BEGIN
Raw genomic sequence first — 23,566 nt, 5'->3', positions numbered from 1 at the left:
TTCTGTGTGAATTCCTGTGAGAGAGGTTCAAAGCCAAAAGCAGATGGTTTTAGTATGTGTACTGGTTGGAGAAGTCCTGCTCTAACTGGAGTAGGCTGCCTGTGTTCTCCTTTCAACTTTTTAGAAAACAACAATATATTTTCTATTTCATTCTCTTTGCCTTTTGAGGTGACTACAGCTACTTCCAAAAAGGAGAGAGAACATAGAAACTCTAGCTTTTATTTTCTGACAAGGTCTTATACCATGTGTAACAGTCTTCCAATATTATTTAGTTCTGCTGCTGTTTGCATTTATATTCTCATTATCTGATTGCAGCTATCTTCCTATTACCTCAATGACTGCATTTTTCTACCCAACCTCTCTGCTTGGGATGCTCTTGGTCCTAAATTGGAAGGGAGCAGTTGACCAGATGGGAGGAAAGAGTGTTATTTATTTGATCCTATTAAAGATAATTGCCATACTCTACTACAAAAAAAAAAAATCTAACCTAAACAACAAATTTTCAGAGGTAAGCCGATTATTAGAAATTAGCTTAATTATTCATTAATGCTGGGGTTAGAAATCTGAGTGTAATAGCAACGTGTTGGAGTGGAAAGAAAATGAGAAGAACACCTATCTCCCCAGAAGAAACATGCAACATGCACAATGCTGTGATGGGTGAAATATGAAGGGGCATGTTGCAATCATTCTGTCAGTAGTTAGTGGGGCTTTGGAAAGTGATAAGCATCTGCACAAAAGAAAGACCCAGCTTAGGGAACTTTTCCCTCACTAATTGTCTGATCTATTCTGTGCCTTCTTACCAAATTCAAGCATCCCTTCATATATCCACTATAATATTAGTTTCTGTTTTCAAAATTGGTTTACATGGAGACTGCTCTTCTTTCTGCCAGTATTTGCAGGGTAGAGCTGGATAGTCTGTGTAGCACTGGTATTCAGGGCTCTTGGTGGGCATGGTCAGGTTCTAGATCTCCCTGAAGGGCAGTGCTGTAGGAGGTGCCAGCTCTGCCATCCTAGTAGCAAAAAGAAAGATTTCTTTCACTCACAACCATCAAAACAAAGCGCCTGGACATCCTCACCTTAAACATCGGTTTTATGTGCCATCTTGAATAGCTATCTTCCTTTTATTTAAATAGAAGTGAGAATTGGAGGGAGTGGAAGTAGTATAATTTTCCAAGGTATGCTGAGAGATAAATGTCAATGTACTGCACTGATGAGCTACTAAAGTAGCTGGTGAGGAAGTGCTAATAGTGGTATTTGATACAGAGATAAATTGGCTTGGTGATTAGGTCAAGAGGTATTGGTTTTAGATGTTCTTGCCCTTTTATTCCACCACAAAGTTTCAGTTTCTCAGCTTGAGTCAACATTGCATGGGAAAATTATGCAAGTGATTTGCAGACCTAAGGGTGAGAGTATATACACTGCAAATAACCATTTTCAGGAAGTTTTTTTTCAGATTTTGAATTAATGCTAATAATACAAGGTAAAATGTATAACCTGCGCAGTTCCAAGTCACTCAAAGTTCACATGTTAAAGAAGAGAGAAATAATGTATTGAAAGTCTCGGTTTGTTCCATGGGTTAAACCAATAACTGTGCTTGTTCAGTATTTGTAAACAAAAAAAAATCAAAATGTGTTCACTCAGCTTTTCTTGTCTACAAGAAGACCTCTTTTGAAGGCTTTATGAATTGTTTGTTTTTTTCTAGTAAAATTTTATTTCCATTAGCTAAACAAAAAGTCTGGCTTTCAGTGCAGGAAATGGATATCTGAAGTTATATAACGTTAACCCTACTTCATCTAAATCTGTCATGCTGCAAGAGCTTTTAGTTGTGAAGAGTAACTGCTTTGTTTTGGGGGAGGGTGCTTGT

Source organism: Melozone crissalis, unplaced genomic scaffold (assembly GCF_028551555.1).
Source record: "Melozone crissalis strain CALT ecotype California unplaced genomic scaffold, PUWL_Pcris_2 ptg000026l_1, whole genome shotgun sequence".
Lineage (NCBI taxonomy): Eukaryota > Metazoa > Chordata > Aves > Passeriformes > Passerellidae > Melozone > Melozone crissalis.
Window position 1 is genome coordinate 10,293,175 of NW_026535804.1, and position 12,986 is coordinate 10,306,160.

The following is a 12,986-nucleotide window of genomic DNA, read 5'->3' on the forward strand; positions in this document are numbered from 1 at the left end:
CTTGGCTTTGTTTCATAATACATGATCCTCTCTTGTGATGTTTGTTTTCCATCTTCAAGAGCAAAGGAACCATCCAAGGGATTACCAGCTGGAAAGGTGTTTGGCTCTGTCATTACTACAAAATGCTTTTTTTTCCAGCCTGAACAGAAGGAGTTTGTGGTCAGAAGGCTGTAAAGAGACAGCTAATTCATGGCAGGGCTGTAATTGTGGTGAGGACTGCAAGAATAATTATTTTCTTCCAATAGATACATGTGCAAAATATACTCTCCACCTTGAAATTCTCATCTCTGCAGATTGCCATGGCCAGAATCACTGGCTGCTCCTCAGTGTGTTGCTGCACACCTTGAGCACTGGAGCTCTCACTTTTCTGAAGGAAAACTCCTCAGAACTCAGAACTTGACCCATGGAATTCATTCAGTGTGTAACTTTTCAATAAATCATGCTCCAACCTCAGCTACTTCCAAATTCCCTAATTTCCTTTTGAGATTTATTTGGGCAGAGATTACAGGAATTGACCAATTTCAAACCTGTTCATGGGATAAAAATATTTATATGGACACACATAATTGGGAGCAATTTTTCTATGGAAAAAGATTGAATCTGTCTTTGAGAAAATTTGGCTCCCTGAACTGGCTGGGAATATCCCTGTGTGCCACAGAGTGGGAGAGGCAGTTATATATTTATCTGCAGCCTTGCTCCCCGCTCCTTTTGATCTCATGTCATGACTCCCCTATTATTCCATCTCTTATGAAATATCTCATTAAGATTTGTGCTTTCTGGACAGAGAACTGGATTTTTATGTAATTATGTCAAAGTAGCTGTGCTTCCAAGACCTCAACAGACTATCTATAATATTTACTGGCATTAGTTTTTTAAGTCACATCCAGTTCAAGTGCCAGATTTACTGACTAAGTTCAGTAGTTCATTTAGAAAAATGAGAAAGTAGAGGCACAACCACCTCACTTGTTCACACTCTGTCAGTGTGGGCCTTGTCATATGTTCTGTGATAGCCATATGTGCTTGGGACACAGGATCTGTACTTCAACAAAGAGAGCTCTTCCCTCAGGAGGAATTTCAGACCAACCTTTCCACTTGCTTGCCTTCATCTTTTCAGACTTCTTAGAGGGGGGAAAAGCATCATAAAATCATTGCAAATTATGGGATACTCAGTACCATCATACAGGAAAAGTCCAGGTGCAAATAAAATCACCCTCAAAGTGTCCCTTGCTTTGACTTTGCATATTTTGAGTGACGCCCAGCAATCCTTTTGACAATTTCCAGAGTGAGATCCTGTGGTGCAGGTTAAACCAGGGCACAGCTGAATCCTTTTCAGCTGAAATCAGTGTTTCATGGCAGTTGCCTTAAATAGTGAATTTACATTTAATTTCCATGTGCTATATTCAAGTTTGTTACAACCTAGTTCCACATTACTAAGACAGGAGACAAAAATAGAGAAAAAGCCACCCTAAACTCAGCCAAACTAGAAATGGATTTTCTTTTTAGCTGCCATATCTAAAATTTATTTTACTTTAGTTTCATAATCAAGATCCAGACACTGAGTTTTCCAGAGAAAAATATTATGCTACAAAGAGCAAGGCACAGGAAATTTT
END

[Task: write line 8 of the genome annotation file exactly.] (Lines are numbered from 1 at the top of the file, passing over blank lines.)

CTTGGCTTTGTTTCATAATACATGATCCTCTCTTGTGATGTTTGTTTTCCATCTTCAAGAGCAAAGGAACCATCCAAGGGATTACCAGCTGGAAAGGTGTTTGGCTCTGTCATTACTACAAAATGCTTTTTTTTCCAGCCTGAACAGAAGGAGTTTGTGGTCAGAAGGCTGTAAAGAGACAGCTAATTCATGGCAGGGCTGTAATTGTGGTGAGGACTGCAAGAATAATTATTTTCTTCCAATAGATACATGTGCAAAATATACTCTCCACCTTGAAATTCTCATCTCTGCAGATTGCCATGGCCAGAATCACTGGCTGCTCCTCAGTGTGTTGCTGCACACCTTGAGCACTGGAGCTCTCACTTTTCTGAAGGAAAACTCCTCAGAACTCAGAACTTGACCCATGGAATTCATTCAGTGTGTAACTTTTCAATAAATCATGCTCCAACCTCAGCTACTTCCAAATTCCCTAATTTCCTTTTGAGATTTATTTGGGCAGAGATTACAGGAATTGACCAATTTCAAACCTGTTCATGGGATAAAAATATTTATATGGACACACATAATTGGGAGCAATTTTTCTATGGAAAAAGATTGAATCTGTCTTTGAGAAAATTTGGCTCCCTGAACTGGCTGGGAATATCCCTGTGTGCCACAGAGTGGGAGAGGCAGTTATATATTTATCTGCAGCCTTGCTCCCCGCTCCTTTTGATCTCATGTCATGACTCCCCTATTATTCCATCTCTTATGAAATATCTCATTAAGATTTGTGCTTTCTGGACAGAGAACTGGATTTTTATGTAATTATGTCAAAGTAGCTGTGCTTCCAAGACCTCAACAGACTATCTATAATATTTACTGGCATTAGTTTTTTAAGTCACATCCAGTTCAAGTGCCAGATTTACTGACTAAGTTCAGTAGTTCATTTAGAAAAATGAGAAAGTAGAGGCACAACCACCTCACTTGTTCACACTCTGTCAGTGTGGGCCTTGTCATATGTTCTGTGATAGCCATATGTGCTTGGGACACAGGATCTGTACTTCAACAAAGAGAGCTCTTCCCTCAGGAGGAATTTCAGACCAACCTTTCCACTTGCTTGCCTTCATCTTTTCAGACTTCTTAGAGGGGGGAAAAGCATCATAAAATCATTGCAAATTATGGGATACTCAGTACCATCATACAGGAAAAGTCCAGGTGCAAATAAAATCACCCTCAAAGTGTCCCTTGCTTTGACTTTGCATATTTTGAGTGACGCCCAGCAATCCTTTTGACAATTTCCAGAGTGAGATCCTGTGGTGCAGGTTAAACCAGGGCACAGCTGAATCCTTTTCAGCTGAAATCAGTGTTTCATGGCAGTTGCCTTAAATAGTGAATTTACATTTAATTTCCATGTGCTATATTCAAGTTTGTTACAACCTAGTTCCACATTACTAAGACAGGAGACAAAAATAGAGAAAAAGCCACCCTAAACTCAGCCAAACTAGAAATGGATTTTCTTTTTAGCTGCCATATCTAAAATTTATTTTACTTTAGTTTCATAATCAAGATCCAGACACTGAGTTTTCCAGAGAAAAATATTATGCTACAAAGAGCAAGGCACAGGAAATTTT